I can’t possibly know or hope to control how others feel, and I certainly cannot live my life according to how I perceive others may feel. It’s simply too hypothetical. All I can do is live my life how I want to live it. I am not a callous person and I take no pleasure in hurting anybody, so there’s nothing I need to do except live my life. If people have a problem with who I am and what I do, then it truly is their problem. I can’t help them, and I would not be doing myself any justice if I altered my life’s plans because I thought they might be better off.
I have spent too much time and energy worrying about other people’s perceived sadness. We all have to suffer our periods of sadness and dejection – that’s the nature of our universe. I can improve my life immediately by releasing responsibility for other people’s feelings. Even if people hurt, it’s okay. All I can do is control the things I can control and allow the rest to flow through my life as naturally as possible – and IT WORKS. Is all this just reverse abandonment? Do I feel bad about abandoning people because I know what it feels like to be abandoned?
One thing I did notice at the weekend is how effective it is to just feel. When someone is talking to me there is a temptation to analyse their words. Instead of doing this, however I simply listened to them and noted my feelings. I was drawn into an analysis of my feelings but with practice this can be curbed, leaving the pure feeling which I can act on accordingly. If I feel tension then I can raise it. The chances are the tension is not mine, but once it has been brought up, it can be dealt with appropriately.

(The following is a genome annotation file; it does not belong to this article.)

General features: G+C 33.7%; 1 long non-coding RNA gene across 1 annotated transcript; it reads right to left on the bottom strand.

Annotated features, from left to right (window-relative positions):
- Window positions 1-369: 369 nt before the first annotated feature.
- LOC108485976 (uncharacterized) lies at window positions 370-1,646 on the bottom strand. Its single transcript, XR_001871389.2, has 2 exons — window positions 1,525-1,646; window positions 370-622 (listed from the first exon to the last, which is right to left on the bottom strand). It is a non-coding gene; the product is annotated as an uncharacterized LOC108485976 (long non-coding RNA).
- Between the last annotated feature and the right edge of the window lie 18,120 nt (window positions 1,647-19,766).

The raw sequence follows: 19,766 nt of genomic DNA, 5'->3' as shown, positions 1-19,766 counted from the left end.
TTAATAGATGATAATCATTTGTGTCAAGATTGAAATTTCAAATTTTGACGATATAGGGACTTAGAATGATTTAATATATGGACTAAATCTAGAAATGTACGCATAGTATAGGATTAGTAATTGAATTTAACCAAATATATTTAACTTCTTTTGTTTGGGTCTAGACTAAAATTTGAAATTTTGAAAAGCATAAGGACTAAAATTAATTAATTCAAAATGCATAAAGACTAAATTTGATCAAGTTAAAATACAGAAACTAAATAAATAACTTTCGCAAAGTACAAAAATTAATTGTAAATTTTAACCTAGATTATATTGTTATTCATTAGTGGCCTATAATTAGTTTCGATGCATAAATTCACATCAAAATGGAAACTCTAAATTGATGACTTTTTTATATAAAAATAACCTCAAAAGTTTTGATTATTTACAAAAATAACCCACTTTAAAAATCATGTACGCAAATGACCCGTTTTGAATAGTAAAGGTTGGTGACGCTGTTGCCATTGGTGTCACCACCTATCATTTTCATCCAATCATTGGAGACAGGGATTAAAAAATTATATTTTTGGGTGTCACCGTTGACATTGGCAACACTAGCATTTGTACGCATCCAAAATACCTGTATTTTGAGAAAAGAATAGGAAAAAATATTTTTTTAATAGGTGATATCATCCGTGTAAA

The benefits of feeling, as opposed to analysing, are threefold. Firstly, it makes it much easier to listen. Listening is a definite skill which needs to be practiced and to analyse the words of another not only complicates the art of listening, it interferes with it. There is no need to analyse the words because the feelings reveal all. Any analysis should come after and in connection with the feelings.
Secondly, the feelings are the most effective form of internal communication. I f I want to know my own opinion of, for example, a piece of art, then all I need to do is to discover how it makes me feel. If I can verbalise those feelings then I have an opinion. It is the same with listening. If somebody is telling me something, I do not need to analyse their words. I simply need to feel the emotions those words cause me to experience. Then I have the truth.
Thirdly, I can conserve precious energy. Effective listening can be hard work and it takes effort. If, in addition, I subject the words and thoughts of another to analysis I am employing further reserves of energy which I can ill afford to do. The process of listening automatically causes me to experience feelings and it is those feelings which tell me what I need to know. Furthermore, analysis can cause unnecessary complications. To ignore my emotions in favour of an ego-based analysis is to discount the discernment of my own feelings.